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Monitoring of natural forests in Madagascar

About the Project

In less than a hundred years the forest cover of Madagascar, one of the world’s most important hotspots of biodiversity, has fallen dramatically. The remaining forests serve as the last local and regional refuge for numerous species and represent important natural resources for the local communities. These forests have become extremely fragmented, which makes them very sensitive to human pressure and the impacts of climate change. Due to poverty and high population growth, lack of fertile land and water, political instability, as well as difficult climate conditions it is a daily challenge for the people to get a decent income in the rural areas. Often the only way to sustain a livelihood is to get it from the forest. Loss of forest is, however, causing increasing problems with e.g. access to clean water and resilience to extreme weather conditions. Thus, it has become increasingly acknowledged that preserving forests is one important piece of the puzzle in efforts of reducing absolute poverty and supporting sustainable livelihoods.


Protection, restoration and monitoring of natural forests in Madagascar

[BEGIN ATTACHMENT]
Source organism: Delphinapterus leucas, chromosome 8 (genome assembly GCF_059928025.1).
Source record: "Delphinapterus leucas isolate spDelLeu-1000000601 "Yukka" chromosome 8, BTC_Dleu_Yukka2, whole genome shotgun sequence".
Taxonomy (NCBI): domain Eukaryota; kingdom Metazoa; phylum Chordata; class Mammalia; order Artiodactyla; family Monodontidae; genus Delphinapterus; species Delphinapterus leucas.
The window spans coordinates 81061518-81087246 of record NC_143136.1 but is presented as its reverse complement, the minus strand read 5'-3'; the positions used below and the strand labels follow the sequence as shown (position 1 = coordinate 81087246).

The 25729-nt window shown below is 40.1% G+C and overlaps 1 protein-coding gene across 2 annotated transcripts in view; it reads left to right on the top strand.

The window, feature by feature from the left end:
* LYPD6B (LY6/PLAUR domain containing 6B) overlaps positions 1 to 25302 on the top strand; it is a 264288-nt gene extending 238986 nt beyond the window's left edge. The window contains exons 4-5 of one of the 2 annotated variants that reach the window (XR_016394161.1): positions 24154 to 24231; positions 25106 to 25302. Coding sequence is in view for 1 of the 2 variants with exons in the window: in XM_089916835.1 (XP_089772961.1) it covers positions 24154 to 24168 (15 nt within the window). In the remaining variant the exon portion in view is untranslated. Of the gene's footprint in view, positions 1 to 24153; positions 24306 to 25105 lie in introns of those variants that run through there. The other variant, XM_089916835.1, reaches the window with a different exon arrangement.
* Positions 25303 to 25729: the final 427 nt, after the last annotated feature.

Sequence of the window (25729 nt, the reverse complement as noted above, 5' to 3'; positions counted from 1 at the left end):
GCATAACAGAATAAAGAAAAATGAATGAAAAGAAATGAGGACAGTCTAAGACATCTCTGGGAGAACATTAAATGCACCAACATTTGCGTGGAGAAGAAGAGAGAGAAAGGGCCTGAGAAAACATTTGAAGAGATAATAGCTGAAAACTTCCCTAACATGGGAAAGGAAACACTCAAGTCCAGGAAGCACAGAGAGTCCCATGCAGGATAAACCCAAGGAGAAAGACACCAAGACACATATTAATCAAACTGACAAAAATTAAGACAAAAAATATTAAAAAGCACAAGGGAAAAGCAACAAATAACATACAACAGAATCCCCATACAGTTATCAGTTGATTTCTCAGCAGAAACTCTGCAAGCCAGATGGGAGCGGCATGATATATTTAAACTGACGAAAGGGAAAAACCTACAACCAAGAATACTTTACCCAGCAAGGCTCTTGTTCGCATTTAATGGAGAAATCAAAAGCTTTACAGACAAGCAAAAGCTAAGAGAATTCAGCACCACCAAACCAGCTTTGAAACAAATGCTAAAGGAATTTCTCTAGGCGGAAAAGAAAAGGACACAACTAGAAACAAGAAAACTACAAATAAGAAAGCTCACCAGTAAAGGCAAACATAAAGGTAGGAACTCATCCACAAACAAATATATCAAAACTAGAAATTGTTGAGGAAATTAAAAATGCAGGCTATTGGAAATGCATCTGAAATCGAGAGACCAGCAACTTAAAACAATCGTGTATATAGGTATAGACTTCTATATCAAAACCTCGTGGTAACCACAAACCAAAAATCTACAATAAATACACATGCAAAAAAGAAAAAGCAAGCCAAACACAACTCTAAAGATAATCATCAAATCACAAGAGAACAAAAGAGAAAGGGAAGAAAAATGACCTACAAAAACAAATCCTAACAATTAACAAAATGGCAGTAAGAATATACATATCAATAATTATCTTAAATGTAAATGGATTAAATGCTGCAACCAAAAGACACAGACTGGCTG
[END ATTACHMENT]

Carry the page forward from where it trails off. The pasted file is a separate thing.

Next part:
The purpose of this project is to develop a method for the conservation of small forest fragments in the dry areas of Madagascar, while providing a means of sustainable development for the local communities. It also aims at creating a system for monitoring the forests that, based on satellite images freely available in the internet, could be easily adopted by local organizations working with limited resources. The main parties co-operating in the project are The Finnish Association for Nature Conservation (FANC) and the NGO Vakanala in Madagascar.

Globally the project consists of two branches:
• Reforestation, aimed to small forest fragments conservation and restoration for the preservation of biodiversity, soil preservation and groundwater aquifer sustainability and to the development of sustainable agriculture model intending to replace the traditional slash and burn practice;
• Monitoring, aimed to developing a tool for any stakeholders to map and monitor the forests easily and without operational costs. Over 2012-2015, the monitoring branch is also aimed to creating a detailed map of the forests located in the western part of Madagascar.

Since 2011 Transparent World has participated into monitoring branch of the project. During this period our specialists have developed the idea and technical workflow of mapping process, took part in field trips, conducted seminars and GIS training for local partners, have created the map of forest and comprehensive system of gathering and sharing the data, including FTP-database and geoportals.


Forest mapping: results



Pic. 5.  Result: overview map for pilot areas


Pic. 6.  Result: map of Ranomafana pilot area

Comparing with global data shows good agreements between our results and IFL mapping.

Our maps are currently based on canopy structure features only. It should be possible later to connect certain canopy structure with a certain disturbance level but it will require more field observations. Не знаю, надо ли это на сайте отражать. Думаю,нет?